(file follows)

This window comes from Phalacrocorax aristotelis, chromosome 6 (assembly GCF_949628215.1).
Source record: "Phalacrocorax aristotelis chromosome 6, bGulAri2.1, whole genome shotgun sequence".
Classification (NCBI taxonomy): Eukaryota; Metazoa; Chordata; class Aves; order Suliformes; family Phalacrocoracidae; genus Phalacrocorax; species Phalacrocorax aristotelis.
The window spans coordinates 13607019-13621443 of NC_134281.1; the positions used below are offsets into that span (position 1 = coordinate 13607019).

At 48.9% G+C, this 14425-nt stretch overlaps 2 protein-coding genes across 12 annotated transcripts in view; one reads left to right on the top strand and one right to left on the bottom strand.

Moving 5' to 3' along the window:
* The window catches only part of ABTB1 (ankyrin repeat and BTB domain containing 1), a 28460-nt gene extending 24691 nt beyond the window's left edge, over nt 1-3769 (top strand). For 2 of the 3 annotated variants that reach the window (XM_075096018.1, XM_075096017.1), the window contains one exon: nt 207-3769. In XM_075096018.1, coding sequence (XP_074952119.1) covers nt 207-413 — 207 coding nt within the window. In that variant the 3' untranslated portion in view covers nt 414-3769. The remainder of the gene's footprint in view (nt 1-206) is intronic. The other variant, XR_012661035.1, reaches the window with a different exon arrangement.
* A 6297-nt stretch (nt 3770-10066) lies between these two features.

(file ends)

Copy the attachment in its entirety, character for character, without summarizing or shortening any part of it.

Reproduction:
This window comes from Phalacrocorax aristotelis, chromosome 6 (assembly GCF_949628215.1).
Source record: "Phalacrocorax aristotelis chromosome 6, bGulAri2.1, whole genome shotgun sequence".
Classification (NCBI taxonomy): Eukaryota; Metazoa; Chordata; class Aves; order Suliformes; family Phalacrocoracidae; genus Phalacrocorax; species Phalacrocorax aristotelis.
The window spans coordinates 13607019-13621443 of NC_134281.1; the positions used below are offsets into that span (position 1 = coordinate 13607019).

At 48.9% G+C, this 14425-nt stretch overlaps 2 protein-coding genes across 12 annotated transcripts in view; one reads left to right on the top strand and one right to left on the bottom strand.

Moving 5' to 3' along the window:
* The window catches only part of ABTB1 (ankyrin repeat and BTB domain containing 1), a 28460-nt gene extending 24691 nt beyond the window's left edge, over nt 1-3769 (top strand). For 2 of the 3 annotated variants that reach the window (XM_075096018.1, XM_075096017.1), the window contains one exon: nt 207-3769. In XM_075096018.1, coding sequence (XP_074952119.1) covers nt 207-413 — 207 coding nt within the window. In that variant the 3' untranslated portion in view covers nt 414-3769. The remainder of the gene's footprint in view (nt 1-206) is intronic. The other variant, XR_012661035.1, reaches the window with a different exon arrangement.
* A 6297-nt stretch (nt 3770-10066) lies between these two features.